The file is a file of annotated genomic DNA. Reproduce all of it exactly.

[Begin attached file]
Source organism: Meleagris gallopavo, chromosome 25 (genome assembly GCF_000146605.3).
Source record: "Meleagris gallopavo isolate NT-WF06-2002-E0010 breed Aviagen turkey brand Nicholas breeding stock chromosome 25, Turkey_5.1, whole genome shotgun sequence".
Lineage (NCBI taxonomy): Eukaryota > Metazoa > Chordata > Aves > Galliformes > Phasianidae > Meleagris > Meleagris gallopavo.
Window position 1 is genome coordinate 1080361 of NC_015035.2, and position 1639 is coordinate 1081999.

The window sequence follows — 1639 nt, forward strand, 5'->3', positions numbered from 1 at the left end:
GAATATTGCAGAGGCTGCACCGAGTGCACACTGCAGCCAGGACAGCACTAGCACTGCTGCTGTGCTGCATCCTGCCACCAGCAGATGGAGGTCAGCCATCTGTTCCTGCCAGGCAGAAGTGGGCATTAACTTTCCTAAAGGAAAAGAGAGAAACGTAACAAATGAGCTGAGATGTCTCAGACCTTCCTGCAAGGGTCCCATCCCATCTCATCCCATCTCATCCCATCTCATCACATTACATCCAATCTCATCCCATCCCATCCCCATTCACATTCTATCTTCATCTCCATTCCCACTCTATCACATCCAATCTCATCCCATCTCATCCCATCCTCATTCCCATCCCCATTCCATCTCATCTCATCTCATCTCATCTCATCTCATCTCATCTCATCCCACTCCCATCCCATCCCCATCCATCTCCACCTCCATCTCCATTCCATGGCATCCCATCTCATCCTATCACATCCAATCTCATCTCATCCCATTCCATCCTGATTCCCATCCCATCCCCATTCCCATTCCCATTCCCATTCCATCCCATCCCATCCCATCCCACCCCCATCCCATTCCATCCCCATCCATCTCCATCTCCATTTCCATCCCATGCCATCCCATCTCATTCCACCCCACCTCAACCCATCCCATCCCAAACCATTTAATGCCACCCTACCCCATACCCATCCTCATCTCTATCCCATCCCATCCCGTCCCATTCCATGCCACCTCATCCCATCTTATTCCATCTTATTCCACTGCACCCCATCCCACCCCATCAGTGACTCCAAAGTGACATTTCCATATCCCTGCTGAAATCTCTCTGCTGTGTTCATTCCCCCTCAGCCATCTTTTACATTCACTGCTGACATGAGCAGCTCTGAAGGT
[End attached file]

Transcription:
Source organism: Meleagris gallopavo, chromosome 25 (genome assembly GCF_000146605.3).
Source record: "Meleagris gallopavo isolate NT-WF06-2002-E0010 breed Aviagen turkey brand Nicholas breeding stock chromosome 25, Turkey_5.1, whole genome shotgun sequence".
Lineage (NCBI taxonomy): Eukaryota > Metazoa > Chordata > Aves > Galliformes > Phasianidae > Meleagris > Meleagris gallopavo.
Window position 1 is genome coordinate 1080361 of NC_015035.2, and position 1639 is coordinate 1081999.

The window sequence follows — 1639 nt, forward strand, 5'->3', positions numbered from 1 at the left end:
GAATATTGCAGAGGCTGCACCGAGTGCACACTGCAGCCAGGACAGCACTAGCACTGCTGCTGTGCTGCATCCTGCCACCAGCAGATGGAGGTCAGCCATCTGTTCCTGCCAGGCAGAAGTGGGCATTAACTTTCCTAAAGGAAAAGAGAGAAACGTAACAAATGAGCTGAGATGTCTCAGACCTTCCTGCAAGGGTCCCATCCCATCTCATCCCATCTCATCCCATCTCATCACATTACATCCAATCTCATCCCATCCCATCCCCATTCACATTCTATCTTCATCTCCATTCCCACTCTATCACATCCAATCTCATCCCATCTCATCCCATCCTCATTCCCATCCCCATTCCATCTCATCTCATCTCATCTCATCTCATCTCATCTCATCTCATCCCACTCCCATCCCATCCCCATCCATCTCCACCTCCATCTCCATTCCATGGCATCCCATCTCATCCTATCACATCCAATCTCATCTCATCCCATTCCATCCTGATTCCCATCCCATCCCCATTCCCATTCCCATTCCCATTCCATCCCATCCCATCCCATCCCACCCCCATCCCATTCCATCCCCATCCATCTCCATCTCCATTTCCATCCCATGCCATCCCATCTCATTCCACCCCACCTCAACCCATCCCATCCCAAACCATTTAATGCCACCCTACCCCATACCCATCCTCATCTCTATCCCATCCCATCCCGTCCCATTCCATGCCACCTCATCCCATCTTATTCCATCTTATTCCACTGCACCCCATCCCACCCCATCAGTGACTCCAAAGTGACATTTCCATATCCCTGCTGAAATCTCTCTGCTGTGTTCATTCCCCCTCAGCCATCTTTTACATTCACTGCTGACATGAGCAGCTCTGAAGGT